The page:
Tourism Unit 4: Hotel Staff Positions and Responsibilities

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Staff positions in a hotel can vary greatly depending on the type of hotel. In general the staff can be placed into three different categories: administration, guest services and support staff. Administration positions range from managers to secretaries. Guest services are the staff that care for the guests directly e.g. maids, waiter/waitress and cooks. Finally, the support staff look after the hotel itself e.g. plumbers, gardeners, and electricians.

Managers have probably the biggest range of duties than that of any other member of staff you will meet. Their roles and responsibilities will depend on the size and type of hotel. Managing Directors tend to deal with the finance and staffing issues surrounding the hotel, while general managers have a more flexible list of duties, which could include working in any area of the hotel. General Managers tend to have job titles which will let you know which area of the hotel is their responsibility. For example, an Executive Housekeeper will be responsible for the smooth running of the guest rooms. Front Office Managers are responsible for guest reservations while the Restaurant Manager would be in charge of the food and drink provided by the hotel. Sometimes in larger hotels a Convention Manager would be employed to coordinate all activities relating to meetings, these will include meeting with the guests to ensure that the required schedule is correctly planned.

In many hotels managers will have a variety of assistants, whose job descriptions will usually depend on the hotel's size and its capacity. Usually it is the role of the Assistant Manager to employ and arrange the training of new staff, supervise staff and organise the running of their department, e.g. the ordering of supplies. In smaller hotels the Assistant Managers could find themselves filling the position of absent workers. For example, they might have to fill in for the valet and spend time running the valet parking while the usual valet is away. Or perhaps they might have to cover for a maid and prepare bedrooms for guests. Both managers and assistant managers could have a personal assistant and/or secretary. Their job will be to type the entire manager's correspondence and operate an organised filing system for any reports and data. This could even include confidential material about the running of the hotel or personal details about the staff.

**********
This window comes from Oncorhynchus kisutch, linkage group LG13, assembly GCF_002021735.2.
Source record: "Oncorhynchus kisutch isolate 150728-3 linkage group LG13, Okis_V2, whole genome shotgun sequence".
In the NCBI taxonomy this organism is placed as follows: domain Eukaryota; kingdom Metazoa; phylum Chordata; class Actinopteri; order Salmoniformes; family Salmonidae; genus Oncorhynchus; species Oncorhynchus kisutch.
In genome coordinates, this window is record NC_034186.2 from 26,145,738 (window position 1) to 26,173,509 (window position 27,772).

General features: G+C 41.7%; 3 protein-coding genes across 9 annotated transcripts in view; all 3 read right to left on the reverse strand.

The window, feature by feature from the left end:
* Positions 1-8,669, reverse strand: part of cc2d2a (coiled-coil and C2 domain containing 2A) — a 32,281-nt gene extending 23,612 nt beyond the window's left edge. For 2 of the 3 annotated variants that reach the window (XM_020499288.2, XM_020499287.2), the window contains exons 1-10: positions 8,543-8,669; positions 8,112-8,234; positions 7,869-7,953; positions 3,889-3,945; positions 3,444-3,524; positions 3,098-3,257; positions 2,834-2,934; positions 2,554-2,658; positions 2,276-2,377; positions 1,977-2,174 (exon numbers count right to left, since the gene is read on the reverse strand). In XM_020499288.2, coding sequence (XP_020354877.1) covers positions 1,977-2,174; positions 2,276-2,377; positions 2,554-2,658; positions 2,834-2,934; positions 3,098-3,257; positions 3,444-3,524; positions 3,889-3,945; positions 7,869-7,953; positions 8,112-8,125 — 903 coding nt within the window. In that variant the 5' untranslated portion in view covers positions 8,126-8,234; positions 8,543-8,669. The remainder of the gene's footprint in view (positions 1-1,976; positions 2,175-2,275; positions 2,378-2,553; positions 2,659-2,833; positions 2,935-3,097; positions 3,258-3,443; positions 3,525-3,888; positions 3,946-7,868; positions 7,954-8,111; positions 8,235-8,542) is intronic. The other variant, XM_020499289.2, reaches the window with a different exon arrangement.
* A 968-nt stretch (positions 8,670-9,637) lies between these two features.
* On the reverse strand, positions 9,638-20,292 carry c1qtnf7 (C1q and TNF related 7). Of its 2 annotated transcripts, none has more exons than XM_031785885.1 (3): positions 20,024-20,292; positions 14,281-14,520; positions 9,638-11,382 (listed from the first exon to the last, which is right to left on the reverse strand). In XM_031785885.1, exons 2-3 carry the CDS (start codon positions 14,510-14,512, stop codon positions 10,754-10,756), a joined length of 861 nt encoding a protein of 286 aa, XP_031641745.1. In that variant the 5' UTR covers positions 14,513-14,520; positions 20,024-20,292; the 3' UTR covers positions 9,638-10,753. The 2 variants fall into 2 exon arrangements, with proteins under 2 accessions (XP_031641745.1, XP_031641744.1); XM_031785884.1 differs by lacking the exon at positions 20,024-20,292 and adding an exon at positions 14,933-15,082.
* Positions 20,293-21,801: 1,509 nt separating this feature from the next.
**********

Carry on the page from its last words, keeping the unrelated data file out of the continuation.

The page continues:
A very popular form of employment in hotels is in the guest services departments. Unlike the managerial side of the hotel, the guest service workers do not necessarily require a degree or diploma before they start. Therefore guest services positions are often seen as roles ideal for apprentices. Cashiers, doorman and receptionists are just a few of these jobs.

The biggest employers of a hotel are the housekeeping department and the food service department. A worker could be employed by the hotel as an apprentice in the kitchen but after a few years with hard work and perseverance could find themselves as a Chef de Partie, running a section of the kitchen, or even a Head Chef in charge of the complete service of food and drink to the guests.

Any building that is used by the public has to be fit for the purpose, and this includes hotels which have Health and Safety Regulations that they need to adhere to. These regulations tend to come in a form of standards which should be found displayed in the hotel in full view of the public. To keep these standards at an good level then the hotel will need to employ a large variety of support staff; electricians, builders, carpet fitters and plumbers might be amongst the staff. Some smaller hotels, who cannot afford to keep these workers employed all the time, will contract out certain jobs, employing staff from outside of the hotel to complete essential maintenance work.

The quality and quantity of staff employed by each hotel will not only depend on the size and capacity of the hotel but also the prices charged. You would expect first class service if you were paying a high price and would expect all of your needs to be catered for when and where you required. Some hotels will have 24 hour room service and employ concierges, who will pamper to their guests every request. Other hotels will stop breakfast service at 9am and not serve lunch until 12pm. It all depends on how much a guest is willing to pay and/or what the hotel can feasibly provide.

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